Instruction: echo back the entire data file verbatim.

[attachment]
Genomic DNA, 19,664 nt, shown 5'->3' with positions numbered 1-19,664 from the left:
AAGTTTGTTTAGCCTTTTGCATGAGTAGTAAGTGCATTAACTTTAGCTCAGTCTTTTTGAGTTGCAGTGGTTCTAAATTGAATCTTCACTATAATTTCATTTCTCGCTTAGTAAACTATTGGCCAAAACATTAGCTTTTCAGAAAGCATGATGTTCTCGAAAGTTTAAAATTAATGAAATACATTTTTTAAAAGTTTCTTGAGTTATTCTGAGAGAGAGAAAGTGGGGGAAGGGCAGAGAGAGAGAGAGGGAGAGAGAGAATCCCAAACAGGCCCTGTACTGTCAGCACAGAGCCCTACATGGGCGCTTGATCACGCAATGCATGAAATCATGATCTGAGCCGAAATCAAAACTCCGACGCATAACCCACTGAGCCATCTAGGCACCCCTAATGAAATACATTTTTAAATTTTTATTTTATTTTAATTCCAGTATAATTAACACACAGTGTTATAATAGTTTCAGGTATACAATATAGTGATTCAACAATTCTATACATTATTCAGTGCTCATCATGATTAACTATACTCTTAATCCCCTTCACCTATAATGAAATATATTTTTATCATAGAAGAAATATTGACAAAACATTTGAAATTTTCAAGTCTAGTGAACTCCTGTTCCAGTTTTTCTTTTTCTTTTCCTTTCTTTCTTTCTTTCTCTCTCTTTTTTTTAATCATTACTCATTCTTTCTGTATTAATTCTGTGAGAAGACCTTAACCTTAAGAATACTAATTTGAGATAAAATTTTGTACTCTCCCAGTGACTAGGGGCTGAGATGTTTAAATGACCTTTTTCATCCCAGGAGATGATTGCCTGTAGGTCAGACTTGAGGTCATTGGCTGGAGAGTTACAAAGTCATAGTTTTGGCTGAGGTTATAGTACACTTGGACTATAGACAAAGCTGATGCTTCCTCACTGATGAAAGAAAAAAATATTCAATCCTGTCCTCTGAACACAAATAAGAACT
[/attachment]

Genomic DNA, 19,664 nt, shown 5'->3' with positions numbered 1-19,664 from the left:
AAGTTTGTTTAGCCTTTTGCATGAGTAGTAAGTGCATTAACTTTAGCTCAGTCTTTTTGAGTTGCAGTGGTTCTAAATTGAATCTTCACTATAATTTCATTTCTCGCTTAGTAAACTATTGGCCAAAACATTAGCTTTTCAGAAAGCATGATGTTCTCGAAAGTTTAAAATTAATGAAATACATTTTTTAAAAGTTTCTTGAGTTATTCTGAGAGAGAGAAAGTGGGGGAAGGGCAGAGAGAGAGAGAGGGAGAGAGAGAATCCCAAACAGGCCCTGTACTGTCAGCACAGAGCCCTACATGGGCGCTTGATCACGCAATGCATGAAATCATGATCTGAGCCGAAATCAAAACTCCGACGCATAACCCACTGAGCCATCTAGGCACCCCTAATGAAATACATTTTTAAATTTTTATTTTATTTTAATTCCAGTATAATTAACACACAGTGTTATAATAGTTTCAGGTATACAATATAGTGATTCAACAATTCTATACATTATTCAGTGCTCATCATGATTAACTATACTCTTAATCCCCTTCACCTATAATGAAATATATTTTTATCATAGAAGAAATATTGACAAAACATTTGAAATTTTCAAGTCTAGTGAACTCCTGTTCCAGTTTTTCTTTTTCTTTTCCTTTCTTTCTTTCTTTCTCTCTCTTTTTTTTAATCATTACTCATTCTTTCTGTATTAATTCTGTGAGAAGACCTTAACCTTAAGAATACTAATTTGAGATAAAATTTTGTACTCTCCCAGTGACTAGGGGCTGAGATGTTTAAATGACCTTTTTCATCCCAGGAGATGATTGCCTGTAGGTCAGACTTGAGGTCATTGGCTGGAGAGTTACAAAGTCATAGTTTTGGCTGAGGTTATAGTACACTTGGACTATAGACAAAGCTGATGCTTCCTCACTGATGAAAGAAAAAAATATTCAATCCTGTCCTCTGAACACAAATAAGAACT